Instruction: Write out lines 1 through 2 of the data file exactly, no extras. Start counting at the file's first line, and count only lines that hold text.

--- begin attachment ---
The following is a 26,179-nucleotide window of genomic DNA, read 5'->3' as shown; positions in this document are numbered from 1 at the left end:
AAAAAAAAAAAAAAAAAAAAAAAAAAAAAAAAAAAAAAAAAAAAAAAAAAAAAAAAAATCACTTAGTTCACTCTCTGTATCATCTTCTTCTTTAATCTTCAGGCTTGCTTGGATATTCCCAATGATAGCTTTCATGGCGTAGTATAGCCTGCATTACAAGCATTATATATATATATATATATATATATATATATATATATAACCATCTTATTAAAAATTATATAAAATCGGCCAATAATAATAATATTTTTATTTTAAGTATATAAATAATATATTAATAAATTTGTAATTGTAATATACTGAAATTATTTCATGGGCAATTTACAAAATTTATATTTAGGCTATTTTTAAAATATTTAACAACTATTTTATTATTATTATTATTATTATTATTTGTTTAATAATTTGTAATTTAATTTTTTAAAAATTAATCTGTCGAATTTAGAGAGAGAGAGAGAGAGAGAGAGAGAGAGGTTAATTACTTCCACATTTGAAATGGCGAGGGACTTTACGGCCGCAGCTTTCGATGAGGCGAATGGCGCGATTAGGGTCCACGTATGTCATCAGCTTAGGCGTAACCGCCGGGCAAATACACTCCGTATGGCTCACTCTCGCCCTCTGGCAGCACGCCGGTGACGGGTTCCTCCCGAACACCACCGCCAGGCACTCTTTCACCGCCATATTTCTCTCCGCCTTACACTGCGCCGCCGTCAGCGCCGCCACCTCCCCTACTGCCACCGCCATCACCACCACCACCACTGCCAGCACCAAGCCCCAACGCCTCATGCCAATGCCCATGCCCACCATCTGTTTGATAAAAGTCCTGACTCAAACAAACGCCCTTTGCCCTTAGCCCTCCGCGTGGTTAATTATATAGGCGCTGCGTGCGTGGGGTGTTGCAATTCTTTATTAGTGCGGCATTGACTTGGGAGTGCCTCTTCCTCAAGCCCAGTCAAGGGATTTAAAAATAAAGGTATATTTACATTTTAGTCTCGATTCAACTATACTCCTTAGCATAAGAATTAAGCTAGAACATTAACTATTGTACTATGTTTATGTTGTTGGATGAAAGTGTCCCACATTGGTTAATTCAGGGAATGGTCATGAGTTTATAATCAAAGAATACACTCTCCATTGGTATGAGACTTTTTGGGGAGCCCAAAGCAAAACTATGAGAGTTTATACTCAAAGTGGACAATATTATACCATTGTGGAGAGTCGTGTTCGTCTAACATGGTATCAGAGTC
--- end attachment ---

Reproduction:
The following is a 26,179-nucleotide window of genomic DNA, read 5'->3' as shown; positions in this document are numbered from 1 at the left end:
AAAAAAAAAAAAAAAAAAAAAAAAAAAAAAAAAAAAAAAAAAAAAAAAAAAAAAAAAATCACTTAGTTCACTCTCTGTATCATCTTCTTCTTTAATCTTCAGGCTTGCTTGGATATTCCCAATGATAGCTTTCATGGCGTAGTATAGCCTGCATTACAAGCATTATATATATATATATATATATATATATATATATATATAACCATCTTATTAAAAATTATATAAAATCGGCCAATAATAATAATATTTTTATTTTAAGTATATAAATAATATATTAATAAATTTGTAATTGTAATATACTGAAATTATTTCATGGGCAATTTACAAAATTTATATTTAGGCTATTTTTAAAATATTTAACAACTATTTTATTATTATTATTATTATTATTATTTGTTTAATAATTTGTAATTTAATTTTTTAAAAATTAATCTGTCGAATTTAGAGAGAGAGAGAGAGAGAGAGAGAGAGAGGTTAATTACTTCCACATTTGAAATGGCGAGGGACTTTACGGCCGCAGCTTTCGATGAGGCGAATGGCGCGATTAGGGTCCACGTATGTCATCAGCTTAGGCGTAACCGCCGGGCAAATACACTCCGTATGGCTCACTCTCGCCCTCTGGCAGCACGCCGGTGACGGGTTCCTCCCGAACACCACCGCCAGGCACTCTTTCACCGCCATATTTCTCTCCGCCTTACACTGCGCCGCCGTCAGCGCCGCCACCTCCCCTACTGCCACCGCCATCACCACCACCACCACTGCCAGCACCAAGCCCCAACGCCTCATGCCAATGCCCATGCCCACCATCTGTTTGATAAAAGTCCTGACTCAAACAAACGCCCTTTGCCCTTAGCCCTCCGCGTGGTTAATTATATAGGCGCTGCGTGCGTGGGGTGTTGCAATTCTTTATTAGTGCGGCATTGACTTGGGAGTGCCTCTTCCTCAAGCCCAGTCAAGGGATTTAAAAATAAAGGTATATTTACATTTTAGTCTCGATTCAACTATACTCCTTAGCATAAGAATTAAGCTAGAACATTAACTATTGTACTATGTTTATGTTGTTGGATGAAAGTGTCCCACATTGGTTAATTCAGGGAATGGTCATGAGTTTATAATCAAAGAATACACTCTCCATTGGTATGAGACTTTTTGGGGAGCCCAAAGCAAAACTATGAGAGTTTATACTCAAAGTGGACAATATTATACCATTGTGGAGAGTCGTGTTCGTCTAACATGGTATCAGAGTC